• 23. OPENCABLE ARCHITECTURE OCI-H1 Operations Security OCI-H2 Module(s) OCI-C2InternetContent OCI-N OCI-C1 Video Headend ConsumerContent Devices OtherContent Supporting Hardware and Software OpenCable Device
    • 24. STRATEGIES Increase Subscription Rev$ Expand Non-TV Ad Market “Video” Pie Get Paid To Carry Content Transaction Revenue “Video” GrowthStrategies Recapture DBS Subs Recapture Tape Rental Capture “Video” Share Get Ad Share From B’Cast Own The Content
    • 25. PRODUCT EVOLUTION ITVDigital Penetration HDTV Extended VOD/PVR VOD Digital Plus Digital Basic Time
    • 26. INTERACTIVE TV MARKET 40,000 35,000 30,000 Interenet TV 25,000 Direct Response$M Internet Portals 20,000 IPG 15,000 VOD 10,000 T-Comm 5,000 0 2001 2003 2005 2007 2009 2011 Source: Kagan
    • 27. WHAT’S CHANGED? Revenue Projections Profit Loss • Advertising • T-Commerce • Walled Garden Fees Services • Consumers Like • Consumers Will Pay for Costs • Integration • Maintenance 1999 View 2002 View Revenue Cost
    • 28. There Still is a Model, it’s Just Different Minimize Cost of Receiver • Small Footprint Implementations • Offload Processing to Proxy Servers for Low Cost Receivers • H2O for HTML / JavaScript on Very Low Cost Receivers • Minimize Code Size Network Solutions • Balance Traffic Between In-band Push and out-of-Band Pull • Monitor Traffic and Performance Maximize Integration with OSS and BSS • Minimum Infrastructure, Integration and Operation Costs • Evangelize Server Side Standardization • DVB, Cable Labs, BSS Vendors
    • 29. THE NEW FOCUS Focus on Services that Provide High Value to Consumer, but Low Cost to Provide: Information, Weather, Stocks, Sports Scores Enhanced TV, Player Stats, Multiple Camera Angles Shopping on Shopping Channels Games of Skill and Parlor Games Voting Communication ServicesFocus Must be Simple, Fast, and Remain TV Centric
    • 30. COMMUNICATIONS Multi-Platform Communications, Provides Interesting Opportunity:Messaging Voice Solutions- SMS- Unified Messaging - Voice Activated Dialing- Instant Messaging - Voice Controlled- Voice Mail Messaging
    • 31. SHORT MESSAGE SERVICE TV Based Messaging Sweden 75% of Mobile Users in Spain Europe Use SMS Italy Currently, Over 12b SMS Messages are Sent Each France Month Germany European Wireless Operators Generate 5%-15% of Their UK Revenues from SMS Services 0% 10% 20% 30% 40% 50% Current Likely Source: Forrester, January 2002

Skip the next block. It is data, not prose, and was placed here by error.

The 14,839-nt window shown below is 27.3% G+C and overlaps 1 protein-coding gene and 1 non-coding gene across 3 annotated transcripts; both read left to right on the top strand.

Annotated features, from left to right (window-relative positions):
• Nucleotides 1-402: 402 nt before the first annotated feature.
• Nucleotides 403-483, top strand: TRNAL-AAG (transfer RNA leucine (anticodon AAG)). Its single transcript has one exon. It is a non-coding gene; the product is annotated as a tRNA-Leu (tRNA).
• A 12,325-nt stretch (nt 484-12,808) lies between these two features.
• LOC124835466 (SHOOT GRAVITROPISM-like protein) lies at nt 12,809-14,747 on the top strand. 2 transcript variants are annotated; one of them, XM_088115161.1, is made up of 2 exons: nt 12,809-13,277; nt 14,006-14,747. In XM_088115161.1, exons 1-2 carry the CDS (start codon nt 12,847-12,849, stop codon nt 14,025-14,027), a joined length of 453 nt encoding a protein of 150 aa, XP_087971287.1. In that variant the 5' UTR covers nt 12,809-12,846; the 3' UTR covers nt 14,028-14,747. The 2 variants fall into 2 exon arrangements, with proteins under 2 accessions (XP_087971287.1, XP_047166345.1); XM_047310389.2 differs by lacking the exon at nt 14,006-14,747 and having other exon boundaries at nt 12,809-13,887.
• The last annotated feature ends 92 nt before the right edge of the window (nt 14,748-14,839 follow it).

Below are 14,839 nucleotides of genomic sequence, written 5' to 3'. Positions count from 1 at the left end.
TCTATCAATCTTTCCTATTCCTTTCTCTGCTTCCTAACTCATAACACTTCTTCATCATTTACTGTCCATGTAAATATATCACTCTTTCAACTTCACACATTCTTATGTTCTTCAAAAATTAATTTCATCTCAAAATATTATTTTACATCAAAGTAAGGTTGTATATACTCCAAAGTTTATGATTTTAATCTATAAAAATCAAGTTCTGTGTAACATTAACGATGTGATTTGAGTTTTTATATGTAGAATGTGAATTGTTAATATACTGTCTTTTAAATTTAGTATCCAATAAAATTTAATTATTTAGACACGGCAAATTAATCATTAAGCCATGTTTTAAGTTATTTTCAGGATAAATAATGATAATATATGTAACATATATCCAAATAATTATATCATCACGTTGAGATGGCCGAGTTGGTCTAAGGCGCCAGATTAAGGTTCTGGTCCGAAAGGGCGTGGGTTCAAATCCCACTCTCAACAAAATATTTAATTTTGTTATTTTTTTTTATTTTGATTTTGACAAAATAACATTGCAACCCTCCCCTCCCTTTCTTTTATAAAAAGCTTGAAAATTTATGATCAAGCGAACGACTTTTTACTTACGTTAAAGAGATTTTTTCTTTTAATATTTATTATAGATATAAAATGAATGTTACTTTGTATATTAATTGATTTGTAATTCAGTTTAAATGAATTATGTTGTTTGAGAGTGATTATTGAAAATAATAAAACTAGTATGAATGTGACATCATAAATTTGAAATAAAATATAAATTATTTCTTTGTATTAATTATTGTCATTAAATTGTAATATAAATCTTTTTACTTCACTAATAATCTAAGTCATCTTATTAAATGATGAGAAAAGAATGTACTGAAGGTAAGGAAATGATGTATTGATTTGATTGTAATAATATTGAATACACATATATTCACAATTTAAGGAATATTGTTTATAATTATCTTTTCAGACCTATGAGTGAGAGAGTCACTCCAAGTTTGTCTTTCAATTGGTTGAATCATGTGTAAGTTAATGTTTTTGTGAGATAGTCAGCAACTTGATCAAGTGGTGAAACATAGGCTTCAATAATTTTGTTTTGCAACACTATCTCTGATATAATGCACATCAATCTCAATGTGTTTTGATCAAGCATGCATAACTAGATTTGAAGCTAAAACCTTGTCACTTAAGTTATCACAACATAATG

• 32. FUTURE Television on Demand  VoD, SVoD, Network and Local PVR  Convergence of Voice, Data and Television Offering Beyond Digital TV Infrastructure • Roaming Between Digital TV and Other Networks (e.g. Cell Phone, Internet) • Universal Messaging, Single Sign-in, Digital Passport and Wallet • Extension to New Networks • Home Area Network, Car Information and Entertainment Systems Beyond Entertainment • In-house Health Care, Distance Learning
    • 33. CRITICAL ISSUES The ITV Model has Changed, but is Still Attractive • Revenue • Reduce Churn • Fits Well and can Promote Other Services • High Speed Data • Voice• Maintaining Simple, Fast, TV Centric Service is a Must• Cost Effective Hardware and Middleware is Required• Scale Platforms is Essential to Keep Costs Down and to Facilitate Application Development
    • 34. HIGH SPEED DATA
    • 35. Subscribers (M)Q 1- 19 0.00 10.00 20.00 30.00 40.00 50.00 60.00 70.00Q 99 3- 19Q 99 1- 20Q 00 3- 20Q 00 1- 20Q 01 3- 20Q 01 1- 20Q 02 3- 20Q 02 1- 20Q 03 3- 20Q 03 1- 20Q 04 3- 20Q 04 1- 20Q 05 3- Global DOCSIS High Speed Data 20Q 05 1- 20Q 06 3- 20Q 06 1- 20Q 07 3- 20 07
    • 36. HIGH SPEED ACCESS North American 100 90 80 70HP (Millions) 60 56 50 51 48 44 40 40 36 30 30 20 22 13 10 7 0 00 01 02 03 04 05 06 07 08 09 Marketed Cable HSD HP Marketed DSL HP Other Subs Total HSD Subs Source: Kagan
    • 37. SPLIT THE PIE: 2001 US Only OtherDSL 2% 32% Cable 66% Source: Kinetic Strategies
    • 38. CABLE MODEM SUBSCRIBER 12 10 Adelphia 8 CablevisionMillion Charter 6 Cox Comcast 4 AT&T TW 2 0 4Q 1Q 2Q 3Q 4Q 1Q 2Q 3Q 4Q 00 01 Source: UBS Warburg
    • 39. Why is DOCSIS 2.0 Compelling Can Reduce Overall Capital Investment of Upgrade Even in Upgraded Plant, Larger Statistical Area is Superior Design Reduces CMTS Cost Burden on HSD and VoIP  Amortize router blade across more customers Plants are Achieving High Penetrations  How will they perform • Without filters • With Voice and other low latency services
    • 40. MARKET DYNAMICS OF DATA BUSINESS A Land Grab For 40 Million Existing Narrowband Subscribers 1994 2002 2007 $0.6 B $28 B $55 B AdvertisingContent 5.4 E-Commissions 15.4 0.24 7.9 0.6 15.7 0.32 13.9 19.8 4.1 $5.0B 57% Access 50% Cable 18% $9.9B 36% Cable 18%  Increasingly difficult to capture value merely with access fee  Key sources of future value in the data business  Advertising  Ability to close the transaction  Data business starts to look a lot like the video business
    • 41. IP INFRASTRUCTURE OSSServer Farm Managed HFC Network CMTS CM IP Network (DOCSIS) Many IP Technologies DOCSIS Standard  MPLS/VPN/BGP  Optical Networking  Advanced OSS/BSS Packet Cable Standard  Standard based end-to-end solution  Operation and scalability are the keys  New business model
    • 42. VOICE
    • 43. Voice Isn’t What It Used To Be… 1994 2002 2007 $93 B $149 B $170 BResidential Residential local LD 44.3 30.8 43.6 23.7 39.3 39.7 73.7 103 13.7 Total 15% 50% 60% Cellular  Cellular has already captured 50% of the value in a decade  Cellular has blurred the traditional residential-business segmentation  The residential wireline business is under significant pressure